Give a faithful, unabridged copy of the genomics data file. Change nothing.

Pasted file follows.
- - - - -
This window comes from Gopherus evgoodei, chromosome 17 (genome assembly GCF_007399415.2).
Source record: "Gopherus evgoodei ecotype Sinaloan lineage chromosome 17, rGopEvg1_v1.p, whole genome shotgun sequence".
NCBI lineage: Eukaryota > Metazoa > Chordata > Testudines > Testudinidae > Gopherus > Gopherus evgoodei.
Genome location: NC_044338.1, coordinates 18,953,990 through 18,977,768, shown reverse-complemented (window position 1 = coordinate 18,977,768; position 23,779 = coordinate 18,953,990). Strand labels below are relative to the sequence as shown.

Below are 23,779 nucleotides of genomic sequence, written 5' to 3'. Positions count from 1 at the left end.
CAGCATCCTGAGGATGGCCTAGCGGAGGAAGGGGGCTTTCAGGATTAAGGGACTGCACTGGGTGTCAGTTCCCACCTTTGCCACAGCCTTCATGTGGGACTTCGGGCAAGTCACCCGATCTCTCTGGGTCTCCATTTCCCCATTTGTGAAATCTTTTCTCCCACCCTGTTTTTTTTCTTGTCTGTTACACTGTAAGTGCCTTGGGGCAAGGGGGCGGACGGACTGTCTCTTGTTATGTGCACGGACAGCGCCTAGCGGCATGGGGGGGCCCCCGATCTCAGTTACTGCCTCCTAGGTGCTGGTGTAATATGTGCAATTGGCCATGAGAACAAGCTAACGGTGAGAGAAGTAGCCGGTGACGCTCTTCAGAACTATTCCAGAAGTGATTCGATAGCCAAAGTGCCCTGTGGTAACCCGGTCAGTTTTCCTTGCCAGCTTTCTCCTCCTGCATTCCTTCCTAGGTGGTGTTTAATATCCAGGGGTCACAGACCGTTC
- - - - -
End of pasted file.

This window comes from Gopherus evgoodei, chromosome 17 (genome assembly GCF_007399415.2).
Source record: "Gopherus evgoodei ecotype Sinaloan lineage chromosome 17, rGopEvg1_v1.p, whole genome shotgun sequence".
NCBI lineage: Eukaryota > Metazoa > Chordata > Testudines > Testudinidae > Gopherus > Gopherus evgoodei.
Genome location: NC_044338.1, coordinates 18,953,990 through 18,977,768, shown reverse-complemented (window position 1 = coordinate 18,977,768; position 23,779 = coordinate 18,953,990). Strand labels below are relative to the sequence as shown.

Below are 23,779 nucleotides of genomic sequence, written 5' to 3'. Positions count from 1 at the left end.
CAGCATCCTGAGGATGGCCTAGCGGAGGAAGGGGGCTTTCAGGATTAAGGGACTGCACTGGGTGTCAGTTCCCACCTTTGCCACAGCCTTCATGTGGGACTTCGGGCAAGTCACCCGATCTCTCTGGGTCTCCATTTCCCCATTTGTGAAATCTTTTCTCCCACCCTGTTTTTTTTCTTGTCTGTTACACTGTAAGTGCCTTGGGGCAAGGGGGCGGACGGACTGTCTCTTGTTATGTGCACGGACAGCGCCTAGCGGCATGGGGGGGCCCCCGATCTCAGTTACTGCCTCCTAGGTGCTGGTGTAATATGTGCAATTGGCCATGAGAACAAGCTAACGGTGAGAGAAGTAGCCGGTGACGCTCTTCAGAACTATTCCAGAAGTGATTCGATAGCCAAAGTGCCCTGTGGTAACCCGGTCAGTTTTCCTTGCCAGCTTTCTCCTCCTGCATTCCTTCCTAGGTGGTGTTTAATATCCAGGGGTCACAGACCGTTC